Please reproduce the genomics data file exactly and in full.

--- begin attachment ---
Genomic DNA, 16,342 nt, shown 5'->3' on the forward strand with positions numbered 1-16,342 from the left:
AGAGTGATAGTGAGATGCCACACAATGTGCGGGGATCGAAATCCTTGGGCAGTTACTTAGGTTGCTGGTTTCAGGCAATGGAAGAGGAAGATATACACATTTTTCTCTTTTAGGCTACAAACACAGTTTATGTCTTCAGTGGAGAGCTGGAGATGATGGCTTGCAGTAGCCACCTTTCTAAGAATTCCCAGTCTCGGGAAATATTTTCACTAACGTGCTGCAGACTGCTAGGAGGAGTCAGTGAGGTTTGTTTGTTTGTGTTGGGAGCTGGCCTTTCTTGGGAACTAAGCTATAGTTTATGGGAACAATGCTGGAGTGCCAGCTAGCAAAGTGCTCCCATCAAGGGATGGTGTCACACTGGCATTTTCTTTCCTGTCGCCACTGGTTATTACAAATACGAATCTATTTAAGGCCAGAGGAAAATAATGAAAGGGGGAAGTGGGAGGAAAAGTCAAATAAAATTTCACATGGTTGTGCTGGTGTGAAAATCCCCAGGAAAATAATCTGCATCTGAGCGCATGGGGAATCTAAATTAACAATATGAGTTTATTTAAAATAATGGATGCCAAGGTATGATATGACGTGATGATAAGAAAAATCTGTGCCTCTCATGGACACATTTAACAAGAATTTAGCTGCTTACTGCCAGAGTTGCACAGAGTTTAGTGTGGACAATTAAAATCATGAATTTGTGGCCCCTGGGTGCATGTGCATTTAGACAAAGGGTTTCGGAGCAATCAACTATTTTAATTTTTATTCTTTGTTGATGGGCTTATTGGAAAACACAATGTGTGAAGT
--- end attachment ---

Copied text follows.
Genomic DNA, 16,342 nt, shown 5'->3' on the forward strand with positions numbered 1-16,342 from the left:
AGAGTGATAGTGAGATGCCACACAATGTGCGGGGATCGAAATCCTTGGGCAGTTACTTAGGTTGCTGGTTTCAGGCAATGGAAGAGGAAGATATACACATTTTTCTCTTTTAGGCTACAAACACAGTTTATGTCTTCAGTGGAGAGCTGGAGATGATGGCTTGCAGTAGCCACCTTTCTAAGAATTCCCAGTCTCGGGAAATATTTTCACTAACGTGCTGCAGACTGCTAGGAGGAGTCAGTGAGGTTTGTTTGTTTGTGTTGGGAGCTGGCCTTTCTTGGGAACTAAGCTATAGTTTATGGGAACAATGCTGGAGTGCCAGCTAGCAAAGTGCTCCCATCAAGGGATGGTGTCACACTGGCATTTTCTTTCCTGTCGCCACTGGTTATTACAAATACGAATCTATTTAAGGCCAGAGGAAAATAATGAAAGGGGGAAGTGGGAGGAAAAGTCAAATAAAATTTCACATGGTTGTGCTGGTGTGAAAATCCCCAGGAAAATAATCTGCATCTGAGCGCATGGGGAATCTAAATTAACAATATGAGTTTATTTAAAATAATGGATGCCAAGGTATGATATGACGTGATGATAAGAAAAATCTGTGCCTCTCATGGACACATTTAACAAGAATTTAGCTGCTTACTGCCAGAGTTGCACAGAGTTTAGTGTGGACAATTAAAATCATGAATTTGTGGCCCCTGGGTGCATGTGCATTTAGACAAAGGGTTTCGGAGCAATCAACTATTTTAATTTTTATTCTTTGTTGATGGGCTTATTGGAAAACACAATGTGTGAAGT